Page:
This work has allowed to develop the expertise of the Université de Montréal in high resolution near-infrared transit spectroscopy, in particular with SPIRou, allowing to explore the atmospheric conditions of hot Jupiters and sub-Saturns. This first joint analysis made on high and low resolution transmission data allowed to obtain better constraints on the atmospheric parameters. This method is proving to be a very powerful tool for the study of atmospheres and will be even more so with the revolutionary capabilities of JWST.

More information

Anne worked on her Ph.D. at the Université de Montréal between 2016 and 2022, under the supervision of David Lafrenière. Her thesis will soon be available.

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Nicolas Cowan, Finalist for the 2021 Relève scientifique Prize – News | Institute for Research on Exoplanets

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Nicholas Cowan. Credit: McGill University.

Nicolas Cowan, Professor at McGill University and a member of both iREx and the McGill Space Institute, is one of the finalists for the Relève Scientifique du Québec 2021 Prize, an award which aims to highlight the commitment and excellence in research of a person 40 years of age or younger.

Nick has been a Professor in the Departments of Physics and Earth and Planetary Sciences at McGill University since 2015. He specialises in astrobiology and mainly studies the surface and atmosphere of exoplanets. He is particularly interested in the climate of these planets found outside of our Solar System.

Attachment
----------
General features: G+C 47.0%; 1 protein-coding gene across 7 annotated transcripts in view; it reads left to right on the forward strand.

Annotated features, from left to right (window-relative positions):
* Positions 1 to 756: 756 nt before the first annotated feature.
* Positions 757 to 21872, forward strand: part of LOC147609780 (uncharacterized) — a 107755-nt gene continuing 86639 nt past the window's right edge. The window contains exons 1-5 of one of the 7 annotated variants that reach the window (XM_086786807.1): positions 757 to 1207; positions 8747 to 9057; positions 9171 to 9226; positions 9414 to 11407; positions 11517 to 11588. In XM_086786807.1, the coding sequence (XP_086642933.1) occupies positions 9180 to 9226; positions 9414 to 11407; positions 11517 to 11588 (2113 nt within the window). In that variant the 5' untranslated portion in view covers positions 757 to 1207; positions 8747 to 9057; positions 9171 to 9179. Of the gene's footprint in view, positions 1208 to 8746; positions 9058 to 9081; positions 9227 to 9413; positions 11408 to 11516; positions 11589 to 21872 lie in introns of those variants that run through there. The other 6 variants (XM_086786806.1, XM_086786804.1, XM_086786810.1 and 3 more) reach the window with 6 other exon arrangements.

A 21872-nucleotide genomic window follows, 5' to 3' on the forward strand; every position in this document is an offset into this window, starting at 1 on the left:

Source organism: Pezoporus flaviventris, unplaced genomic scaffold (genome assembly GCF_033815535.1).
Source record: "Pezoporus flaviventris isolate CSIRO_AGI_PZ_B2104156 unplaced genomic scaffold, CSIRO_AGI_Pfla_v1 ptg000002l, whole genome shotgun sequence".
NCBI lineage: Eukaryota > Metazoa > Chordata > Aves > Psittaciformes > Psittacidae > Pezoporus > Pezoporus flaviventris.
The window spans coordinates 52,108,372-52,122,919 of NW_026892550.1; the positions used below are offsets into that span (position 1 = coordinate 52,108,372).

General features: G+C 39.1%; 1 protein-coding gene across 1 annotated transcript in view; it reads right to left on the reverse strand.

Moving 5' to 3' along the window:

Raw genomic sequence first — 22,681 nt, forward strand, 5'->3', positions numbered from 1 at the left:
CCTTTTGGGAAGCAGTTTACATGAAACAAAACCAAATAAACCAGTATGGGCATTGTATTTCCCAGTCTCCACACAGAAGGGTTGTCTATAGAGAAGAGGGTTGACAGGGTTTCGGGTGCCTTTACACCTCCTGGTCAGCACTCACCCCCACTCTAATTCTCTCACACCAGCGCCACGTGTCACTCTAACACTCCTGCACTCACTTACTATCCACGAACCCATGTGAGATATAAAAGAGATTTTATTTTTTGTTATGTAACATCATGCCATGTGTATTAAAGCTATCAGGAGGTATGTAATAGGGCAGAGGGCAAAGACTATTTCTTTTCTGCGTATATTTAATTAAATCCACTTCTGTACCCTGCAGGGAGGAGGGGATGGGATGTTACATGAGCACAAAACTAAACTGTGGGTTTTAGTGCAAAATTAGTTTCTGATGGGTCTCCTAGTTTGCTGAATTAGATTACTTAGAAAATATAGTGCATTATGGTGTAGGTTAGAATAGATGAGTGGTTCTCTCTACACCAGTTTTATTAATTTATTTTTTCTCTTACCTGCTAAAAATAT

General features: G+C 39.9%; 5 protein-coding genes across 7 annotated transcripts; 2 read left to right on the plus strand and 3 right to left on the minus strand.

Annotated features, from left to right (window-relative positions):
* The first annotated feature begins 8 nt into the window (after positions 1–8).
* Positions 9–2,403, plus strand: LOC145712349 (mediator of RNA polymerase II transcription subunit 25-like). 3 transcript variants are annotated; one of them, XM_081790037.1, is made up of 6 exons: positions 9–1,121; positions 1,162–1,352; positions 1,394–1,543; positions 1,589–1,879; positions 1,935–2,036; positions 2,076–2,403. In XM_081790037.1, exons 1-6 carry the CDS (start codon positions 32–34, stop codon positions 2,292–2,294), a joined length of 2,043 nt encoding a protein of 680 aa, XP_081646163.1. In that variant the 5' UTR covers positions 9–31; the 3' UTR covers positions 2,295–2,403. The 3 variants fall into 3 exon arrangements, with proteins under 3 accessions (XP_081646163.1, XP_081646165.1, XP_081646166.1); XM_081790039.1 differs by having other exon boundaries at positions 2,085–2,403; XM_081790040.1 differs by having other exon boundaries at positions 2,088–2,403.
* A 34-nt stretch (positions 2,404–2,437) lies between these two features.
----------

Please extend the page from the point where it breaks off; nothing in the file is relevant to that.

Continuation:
The researcher mainly uses space- and ground-based telescopes to collect and analyse data which he uses to study the characteristics of various exoplanets. More specifically, the data seeks to measure the reflection of clouds, detect the presence of greenhouse gases via the infrared signature of the atmosphere, and heat transport, i.e. the winds. These data are used to create maps of the surface and the temperature of exoplanets, a method commonly referred to as exo-cartography. The study of the exoplanets’ climate also allows us to learn a lot about that of our planet, Earth.

Nick’s commitment to the research community is illustrated in particular by his participation in numerous NASA and Canadian Space Agency committees to promote the study of planetary climates and to contribute to the planning of future space missions to study exoplanets.

In addition to his work as a researcher, Nick is also involved in the Astronomy in Indigenous Communities program, which aims to attract Indigenous youth to pursue a career in STEM.

It is with pride that the iREx congratulates Nicolas Cowan for this distinction.

About the Relève scientifique du Québec Prize

The Relève scientifique du Québec prize is awarded to a person aged 40 or under who has distinguished themselves by the excellence of their research and who demonstrates the ability to establish and maintain constructive and lasting links with the research community. All disciplines are recognised for this award. Each year one recipient and two finalists are selected.